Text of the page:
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Episode 6: 96th and Ainsworth

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A critical decision changes Manny's case, and a new story of his death emerges.

The 2020 police killing of Manuel "Manny" Ellis, a Black man in Tacoma, brought a reckoning to Washington State and has set up what promises to be one of the highest-profile trials in Pacific Northwest history.

The story unfolds in The Walk Home, a podcast byKNKX Public Radio andThe Seattle Times, with support fromNPR. It's sponsored, theGreater Tacoma Community Foundation and Group Health Foundation.

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Dive deeper into this story and our reporting:


Note: The Walk Home was produced as an audio series. If you are able, we encourage you to listen to the series. This transcript is provided for reference only and may contain typos. Please confirm accuracy before quoting.

Episode 6: 96th and Ainsworth

Mayowa Aina: This podcast includes detailed descriptions of violence and death. Please take care while listening.

[Sound of musician playing “Happy Birthday”]

Kari Plog: It’s August 28th, 2020, the day Manny Ellis would have turned 34.

[Monét Carter-Mixon and others singing, “Happy Birthday”]

Kari Plog: Monet stands beneath a freshly painted mural of Manny’s face that just went up in Tacoma’s Hilltop neighborhood. His wide smile and the words “Justice for Manny” face the doors of his church…just a block away. His family has been waiting for months for any news about Manny’s case.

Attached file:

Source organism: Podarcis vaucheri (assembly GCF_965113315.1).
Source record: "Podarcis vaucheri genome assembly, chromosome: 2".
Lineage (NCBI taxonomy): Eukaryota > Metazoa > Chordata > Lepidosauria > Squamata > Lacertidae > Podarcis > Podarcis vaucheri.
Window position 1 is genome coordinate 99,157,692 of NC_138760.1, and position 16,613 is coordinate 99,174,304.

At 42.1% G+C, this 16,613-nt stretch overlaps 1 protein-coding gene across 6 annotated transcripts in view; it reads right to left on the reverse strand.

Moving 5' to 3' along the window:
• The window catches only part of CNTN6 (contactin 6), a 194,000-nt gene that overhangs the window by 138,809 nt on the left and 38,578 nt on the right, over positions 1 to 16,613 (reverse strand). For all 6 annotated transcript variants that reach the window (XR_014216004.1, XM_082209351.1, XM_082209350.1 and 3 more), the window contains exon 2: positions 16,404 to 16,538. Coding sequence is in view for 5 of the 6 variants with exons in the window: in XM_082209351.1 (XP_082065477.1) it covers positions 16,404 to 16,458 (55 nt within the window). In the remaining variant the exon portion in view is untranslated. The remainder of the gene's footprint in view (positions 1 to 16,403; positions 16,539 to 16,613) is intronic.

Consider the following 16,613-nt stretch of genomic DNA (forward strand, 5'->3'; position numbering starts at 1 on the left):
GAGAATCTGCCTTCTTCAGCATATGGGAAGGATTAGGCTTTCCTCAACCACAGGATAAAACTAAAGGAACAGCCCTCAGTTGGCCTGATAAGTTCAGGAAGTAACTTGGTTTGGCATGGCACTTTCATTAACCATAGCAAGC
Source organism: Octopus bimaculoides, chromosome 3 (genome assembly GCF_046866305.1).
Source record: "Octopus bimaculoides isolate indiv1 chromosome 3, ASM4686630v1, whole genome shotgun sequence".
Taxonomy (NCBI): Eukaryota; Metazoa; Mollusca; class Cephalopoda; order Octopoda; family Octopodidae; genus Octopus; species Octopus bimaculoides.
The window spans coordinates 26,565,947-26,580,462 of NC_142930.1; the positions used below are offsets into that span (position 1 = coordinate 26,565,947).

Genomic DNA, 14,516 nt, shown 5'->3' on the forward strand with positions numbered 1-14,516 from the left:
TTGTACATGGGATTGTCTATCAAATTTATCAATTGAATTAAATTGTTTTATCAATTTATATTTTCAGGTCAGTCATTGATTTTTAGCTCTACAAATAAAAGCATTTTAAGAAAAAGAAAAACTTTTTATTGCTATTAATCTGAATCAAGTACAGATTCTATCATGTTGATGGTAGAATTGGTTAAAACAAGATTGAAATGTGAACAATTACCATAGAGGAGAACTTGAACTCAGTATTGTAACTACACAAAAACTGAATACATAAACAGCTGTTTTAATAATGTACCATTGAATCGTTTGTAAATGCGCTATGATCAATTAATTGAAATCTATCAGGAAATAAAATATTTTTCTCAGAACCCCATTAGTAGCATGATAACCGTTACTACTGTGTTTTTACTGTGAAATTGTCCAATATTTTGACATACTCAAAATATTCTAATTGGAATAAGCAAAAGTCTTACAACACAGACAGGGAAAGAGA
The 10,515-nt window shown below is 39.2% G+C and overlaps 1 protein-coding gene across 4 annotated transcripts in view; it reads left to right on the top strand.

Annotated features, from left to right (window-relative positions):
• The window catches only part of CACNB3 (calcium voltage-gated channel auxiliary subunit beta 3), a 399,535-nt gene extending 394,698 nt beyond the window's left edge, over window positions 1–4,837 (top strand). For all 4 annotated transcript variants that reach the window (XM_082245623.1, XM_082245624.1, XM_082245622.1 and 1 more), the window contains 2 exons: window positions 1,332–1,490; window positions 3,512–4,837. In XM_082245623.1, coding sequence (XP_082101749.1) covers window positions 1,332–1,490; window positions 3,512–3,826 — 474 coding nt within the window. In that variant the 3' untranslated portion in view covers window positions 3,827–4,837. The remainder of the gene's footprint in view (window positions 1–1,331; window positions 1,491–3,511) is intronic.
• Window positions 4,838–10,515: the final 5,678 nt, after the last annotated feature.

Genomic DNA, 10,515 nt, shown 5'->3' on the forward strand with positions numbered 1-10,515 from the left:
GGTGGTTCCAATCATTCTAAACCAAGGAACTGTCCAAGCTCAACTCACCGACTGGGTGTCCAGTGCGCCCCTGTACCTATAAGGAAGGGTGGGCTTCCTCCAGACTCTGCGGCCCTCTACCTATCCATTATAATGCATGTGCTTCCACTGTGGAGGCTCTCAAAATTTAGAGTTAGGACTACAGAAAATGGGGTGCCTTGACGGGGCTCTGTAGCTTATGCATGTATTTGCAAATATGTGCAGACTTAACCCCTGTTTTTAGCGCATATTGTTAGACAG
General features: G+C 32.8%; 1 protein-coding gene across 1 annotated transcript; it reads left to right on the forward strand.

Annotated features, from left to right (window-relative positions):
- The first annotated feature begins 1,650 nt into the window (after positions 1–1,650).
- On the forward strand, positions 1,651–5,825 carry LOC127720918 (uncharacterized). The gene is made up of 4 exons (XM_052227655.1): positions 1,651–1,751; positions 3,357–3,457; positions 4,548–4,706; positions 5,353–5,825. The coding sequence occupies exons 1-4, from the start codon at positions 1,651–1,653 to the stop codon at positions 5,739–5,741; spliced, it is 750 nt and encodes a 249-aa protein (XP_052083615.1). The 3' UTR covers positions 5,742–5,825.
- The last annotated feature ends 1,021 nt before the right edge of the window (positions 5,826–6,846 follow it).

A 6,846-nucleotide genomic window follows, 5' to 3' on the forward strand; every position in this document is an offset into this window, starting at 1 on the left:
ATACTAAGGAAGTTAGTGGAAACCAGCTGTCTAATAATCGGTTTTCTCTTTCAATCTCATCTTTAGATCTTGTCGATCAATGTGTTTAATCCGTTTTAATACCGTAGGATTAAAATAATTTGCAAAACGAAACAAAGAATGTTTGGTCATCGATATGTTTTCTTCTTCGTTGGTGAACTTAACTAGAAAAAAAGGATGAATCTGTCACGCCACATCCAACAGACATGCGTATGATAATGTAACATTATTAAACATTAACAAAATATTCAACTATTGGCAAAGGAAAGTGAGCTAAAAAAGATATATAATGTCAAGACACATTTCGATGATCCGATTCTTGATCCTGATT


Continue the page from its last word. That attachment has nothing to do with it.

Monét Carter-Mixon: “Happy birthday, brother. I love you.”

[Sound of drums from silent protest]

Kari Plog: Fast-forward to February 28, 2021, almost a year since Manny died. Monet and her family march quietly through Tacoma with their supporters, wearing white, following a drummer.

Monét Carter-Mixon: “Technically the attorney general has had my brother’s case now since November. I don’t understand why it’s going to take any longer. It’s been a year.”

Judge, in courtroom recording: “Members of the jury, I will now read the verdicts as they will appear in the permanent records of the Fourth Judicial District.”

Kari Plog: Fast-forward some more, to April 20, 2021.

Judge, in courtroom recording: “State of Minnesota, plaintiff, vs. Derek Michael Chauvin, defendant.”

Kari Plog: Twenty-three million people around the country tune in to watch as a jury finds former Minneapolis police officer Derek Chauvin guilty of murdering George Floyd.

Judge, in courtroom recording, reading verdict: “We the jury in the above entitled matter, as to count one, unintentional second-degree murder while committing a felony, find the defendant guilty. This verdict agreed to this 20th day of April, 2021…”

Kari Plog: In less than a year, Chauvin has been fired, charged, arrested, tried, and convicted. Manny’s case, meanwhile, drags on. Monet has grown tired of all the waiting. For more than a year, all she’s had are little snippets of an incomplete story. But, elsewhere, people with a lot more power than her are piecing together those fragments and uncovering new ones. They’re constructing a new story about Manny’s final moments alive. After all this time, all the waiting, everyone following the case is ready to finally know what actually happened. From KNKX Public Radio and The Seattle Times, this is The Walk Home. Episode 6: “96th and Ainsworth.” May 27, 2021.